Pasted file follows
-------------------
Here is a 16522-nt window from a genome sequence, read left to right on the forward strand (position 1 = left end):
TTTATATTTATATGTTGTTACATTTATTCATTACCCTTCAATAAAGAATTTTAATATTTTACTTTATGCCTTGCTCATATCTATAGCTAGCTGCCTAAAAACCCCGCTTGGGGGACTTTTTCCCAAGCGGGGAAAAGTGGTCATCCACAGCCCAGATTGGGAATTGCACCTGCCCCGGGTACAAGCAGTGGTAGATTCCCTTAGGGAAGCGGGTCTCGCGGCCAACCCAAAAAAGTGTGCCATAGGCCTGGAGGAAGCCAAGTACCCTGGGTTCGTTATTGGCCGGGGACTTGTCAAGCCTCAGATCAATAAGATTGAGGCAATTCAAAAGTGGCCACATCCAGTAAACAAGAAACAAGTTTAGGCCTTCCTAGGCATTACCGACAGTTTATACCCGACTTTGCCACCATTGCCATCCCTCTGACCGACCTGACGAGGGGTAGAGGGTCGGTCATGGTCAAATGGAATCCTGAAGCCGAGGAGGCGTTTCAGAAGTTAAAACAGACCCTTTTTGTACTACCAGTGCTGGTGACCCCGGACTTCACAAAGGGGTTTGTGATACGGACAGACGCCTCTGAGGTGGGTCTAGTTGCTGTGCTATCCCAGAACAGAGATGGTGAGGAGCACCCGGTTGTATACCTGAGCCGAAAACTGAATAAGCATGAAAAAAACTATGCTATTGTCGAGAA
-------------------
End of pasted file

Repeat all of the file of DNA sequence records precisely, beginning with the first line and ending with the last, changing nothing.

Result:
Here is a 16522-nt window from a genome sequence, read left to right on the forward strand (position 1 = left end):
TTTATATTTATATGTTGTTACATTTATTCATTACCCTTCAATAAAGAATTTTAATATTTTACTTTATGCCTTGCTCATATCTATAGCTAGCTGCCTAAAAACCCCGCTTGGGGGACTTTTTCCCAAGCGGGGAAAAGTGGTCATCCACAGCCCAGATTGGGAATTGCACCTGCCCCGGGTACAAGCAGTGGTAGATTCCCTTAGGGAAGCGGGTCTCGCGGCCAACCCAAAAAAGTGTGCCATAGGCCTGGAGGAAGCCAAGTACCCTGGGTTCGTTATTGGCCGGGGACTTGTCAAGCCTCAGATCAATAAGATTGAGGCAATTCAAAAGTGGCCACATCCAGTAAACAAGAAACAAGTTTAGGCCTTCCTAGGCATTACCGACAGTTTATACCCGACTTTGCCACCATTGCCATCCCTCTGACCGACCTGACGAGGGGTAGAGGGTCGGTCATGGTCAAATGGAATCCTGAAGCCGAGGAGGCGTTTCAGAAGTTAAAACAGACCCTTTTTGTACTACCAGTGCTGGTGACCCCGGACTTCACAAAGGGGTTTGTGATACGGACAGACGCCTCTGAGGTGGGTCTAGTTGCTGTGCTATCCCAGAACAGAGATGGTGAGGAGCACCCGGTTGTATACCTGAGCCGAAAACTGAATAAGCATGAAAAAAACTATGCTATTGTCGAGAA